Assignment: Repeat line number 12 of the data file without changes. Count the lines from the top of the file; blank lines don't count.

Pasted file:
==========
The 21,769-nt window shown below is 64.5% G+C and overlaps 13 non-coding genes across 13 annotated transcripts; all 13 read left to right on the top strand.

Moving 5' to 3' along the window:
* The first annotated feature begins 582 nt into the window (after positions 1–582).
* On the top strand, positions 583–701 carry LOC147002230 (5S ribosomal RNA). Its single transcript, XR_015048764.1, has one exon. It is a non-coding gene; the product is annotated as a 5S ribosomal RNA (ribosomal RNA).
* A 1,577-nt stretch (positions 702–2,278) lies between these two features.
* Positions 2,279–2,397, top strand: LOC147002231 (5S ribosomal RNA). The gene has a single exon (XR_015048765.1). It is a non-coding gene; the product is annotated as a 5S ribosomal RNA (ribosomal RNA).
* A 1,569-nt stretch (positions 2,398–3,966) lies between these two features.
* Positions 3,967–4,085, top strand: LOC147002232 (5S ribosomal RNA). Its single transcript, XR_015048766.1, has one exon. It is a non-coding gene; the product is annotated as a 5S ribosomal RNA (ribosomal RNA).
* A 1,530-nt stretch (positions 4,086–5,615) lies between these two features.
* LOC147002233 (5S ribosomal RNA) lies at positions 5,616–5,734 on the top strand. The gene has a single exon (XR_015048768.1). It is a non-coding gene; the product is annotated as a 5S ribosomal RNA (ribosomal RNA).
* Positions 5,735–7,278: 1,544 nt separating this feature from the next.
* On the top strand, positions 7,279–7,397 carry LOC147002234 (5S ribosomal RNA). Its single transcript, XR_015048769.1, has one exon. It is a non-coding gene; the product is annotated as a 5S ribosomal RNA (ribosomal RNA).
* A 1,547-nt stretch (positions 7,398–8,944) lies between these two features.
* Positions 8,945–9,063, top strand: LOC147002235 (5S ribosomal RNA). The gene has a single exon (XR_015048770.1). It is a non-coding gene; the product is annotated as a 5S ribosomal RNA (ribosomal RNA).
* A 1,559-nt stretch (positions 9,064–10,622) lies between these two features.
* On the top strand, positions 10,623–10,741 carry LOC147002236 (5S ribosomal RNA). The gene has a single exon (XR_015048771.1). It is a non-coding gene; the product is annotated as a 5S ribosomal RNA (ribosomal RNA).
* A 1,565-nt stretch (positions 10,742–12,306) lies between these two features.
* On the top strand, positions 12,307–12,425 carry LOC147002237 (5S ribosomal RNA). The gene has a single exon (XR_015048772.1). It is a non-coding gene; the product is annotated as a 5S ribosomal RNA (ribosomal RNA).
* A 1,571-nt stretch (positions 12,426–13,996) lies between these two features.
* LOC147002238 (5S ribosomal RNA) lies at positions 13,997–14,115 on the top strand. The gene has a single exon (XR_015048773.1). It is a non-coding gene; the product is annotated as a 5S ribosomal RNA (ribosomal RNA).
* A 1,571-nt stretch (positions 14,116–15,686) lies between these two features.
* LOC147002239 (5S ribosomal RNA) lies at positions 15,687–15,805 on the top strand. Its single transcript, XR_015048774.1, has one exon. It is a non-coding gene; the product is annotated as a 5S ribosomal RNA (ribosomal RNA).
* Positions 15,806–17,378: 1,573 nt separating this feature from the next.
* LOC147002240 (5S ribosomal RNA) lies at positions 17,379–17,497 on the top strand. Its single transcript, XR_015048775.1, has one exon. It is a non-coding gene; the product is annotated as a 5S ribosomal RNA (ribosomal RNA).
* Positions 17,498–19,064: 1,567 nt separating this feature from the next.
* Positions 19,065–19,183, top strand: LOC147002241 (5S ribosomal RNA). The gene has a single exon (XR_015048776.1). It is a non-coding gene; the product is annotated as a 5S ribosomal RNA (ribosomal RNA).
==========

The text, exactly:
* On the top strand, positions 7,279–7,397 carry LOC147002234 (5S ribosomal RNA). Its single transcript, XR_015048769.1, has one exon. It is a non-coding gene; the product is annotated as a 5S ribosomal RNA (ribosomal RNA).